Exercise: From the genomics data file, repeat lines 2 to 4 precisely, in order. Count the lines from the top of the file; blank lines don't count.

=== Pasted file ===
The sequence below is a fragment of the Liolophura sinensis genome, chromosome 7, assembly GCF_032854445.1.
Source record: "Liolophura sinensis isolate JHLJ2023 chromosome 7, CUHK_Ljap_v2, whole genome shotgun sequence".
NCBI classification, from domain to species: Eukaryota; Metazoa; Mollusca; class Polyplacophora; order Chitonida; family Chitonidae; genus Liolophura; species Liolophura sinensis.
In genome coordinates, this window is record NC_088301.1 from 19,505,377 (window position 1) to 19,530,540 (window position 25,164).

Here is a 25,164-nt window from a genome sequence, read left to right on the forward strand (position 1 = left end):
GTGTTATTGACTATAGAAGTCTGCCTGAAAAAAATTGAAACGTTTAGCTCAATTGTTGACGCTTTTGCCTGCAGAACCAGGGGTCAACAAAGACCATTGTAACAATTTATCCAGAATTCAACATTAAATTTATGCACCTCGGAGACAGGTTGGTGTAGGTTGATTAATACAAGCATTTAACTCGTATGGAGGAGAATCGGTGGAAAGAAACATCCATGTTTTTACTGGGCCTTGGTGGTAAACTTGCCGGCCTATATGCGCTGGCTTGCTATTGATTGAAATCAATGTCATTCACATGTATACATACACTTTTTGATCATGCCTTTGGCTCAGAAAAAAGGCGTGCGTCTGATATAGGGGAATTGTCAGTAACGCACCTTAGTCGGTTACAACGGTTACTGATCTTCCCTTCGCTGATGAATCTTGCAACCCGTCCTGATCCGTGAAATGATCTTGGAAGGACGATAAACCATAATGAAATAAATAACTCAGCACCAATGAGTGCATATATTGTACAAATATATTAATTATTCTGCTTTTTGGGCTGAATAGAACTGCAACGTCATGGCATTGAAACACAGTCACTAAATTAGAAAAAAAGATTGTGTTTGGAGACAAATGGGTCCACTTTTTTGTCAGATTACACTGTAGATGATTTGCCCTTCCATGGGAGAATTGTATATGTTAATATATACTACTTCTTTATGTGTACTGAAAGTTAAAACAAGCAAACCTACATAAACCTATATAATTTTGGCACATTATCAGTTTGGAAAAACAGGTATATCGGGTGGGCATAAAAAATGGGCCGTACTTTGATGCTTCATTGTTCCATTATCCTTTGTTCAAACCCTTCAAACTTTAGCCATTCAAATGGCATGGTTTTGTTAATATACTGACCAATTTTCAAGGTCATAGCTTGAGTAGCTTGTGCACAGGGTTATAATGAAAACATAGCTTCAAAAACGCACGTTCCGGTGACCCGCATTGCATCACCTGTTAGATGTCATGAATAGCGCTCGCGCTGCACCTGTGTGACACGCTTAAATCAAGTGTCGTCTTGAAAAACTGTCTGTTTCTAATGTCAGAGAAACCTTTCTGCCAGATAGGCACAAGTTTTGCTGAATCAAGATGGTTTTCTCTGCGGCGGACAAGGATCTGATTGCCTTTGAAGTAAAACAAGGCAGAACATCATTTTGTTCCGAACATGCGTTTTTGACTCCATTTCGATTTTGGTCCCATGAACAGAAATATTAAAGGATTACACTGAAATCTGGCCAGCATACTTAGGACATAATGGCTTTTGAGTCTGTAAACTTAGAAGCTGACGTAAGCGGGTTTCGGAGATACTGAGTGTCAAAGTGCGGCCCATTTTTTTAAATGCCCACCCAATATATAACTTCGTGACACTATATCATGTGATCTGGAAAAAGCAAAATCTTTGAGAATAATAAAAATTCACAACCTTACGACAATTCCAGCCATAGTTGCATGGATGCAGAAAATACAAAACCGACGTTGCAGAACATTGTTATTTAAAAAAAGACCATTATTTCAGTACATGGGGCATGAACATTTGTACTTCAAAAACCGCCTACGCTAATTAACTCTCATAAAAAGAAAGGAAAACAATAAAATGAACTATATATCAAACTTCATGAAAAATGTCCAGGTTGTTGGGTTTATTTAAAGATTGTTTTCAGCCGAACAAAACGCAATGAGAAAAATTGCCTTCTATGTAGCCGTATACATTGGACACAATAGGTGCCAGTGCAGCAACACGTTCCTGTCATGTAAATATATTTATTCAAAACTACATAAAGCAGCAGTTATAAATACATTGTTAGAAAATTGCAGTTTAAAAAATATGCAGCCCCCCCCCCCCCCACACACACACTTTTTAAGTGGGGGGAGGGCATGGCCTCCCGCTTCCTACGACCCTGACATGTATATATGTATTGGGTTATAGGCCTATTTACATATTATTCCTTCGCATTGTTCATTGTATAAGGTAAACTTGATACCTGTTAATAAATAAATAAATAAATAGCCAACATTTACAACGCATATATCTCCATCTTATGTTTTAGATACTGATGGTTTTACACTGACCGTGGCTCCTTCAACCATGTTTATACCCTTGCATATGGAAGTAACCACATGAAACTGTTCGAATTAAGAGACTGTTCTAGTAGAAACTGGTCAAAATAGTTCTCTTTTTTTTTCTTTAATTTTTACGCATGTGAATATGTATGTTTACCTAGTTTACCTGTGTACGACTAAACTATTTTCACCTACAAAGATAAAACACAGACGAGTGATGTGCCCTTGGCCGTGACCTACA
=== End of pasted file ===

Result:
Source record: "Liolophura sinensis isolate JHLJ2023 chromosome 7, CUHK_Ljap_v2, whole genome shotgun sequence".
NCBI classification, from domain to species: Eukaryota; Metazoa; Mollusca; class Polyplacophora; order Chitonida; family Chitonidae; genus Liolophura; species Liolophura sinensis.
In genome coordinates, this window is record NC_088301.1 from 19,505,377 (window position 1) to 19,530,540 (window position 25,164).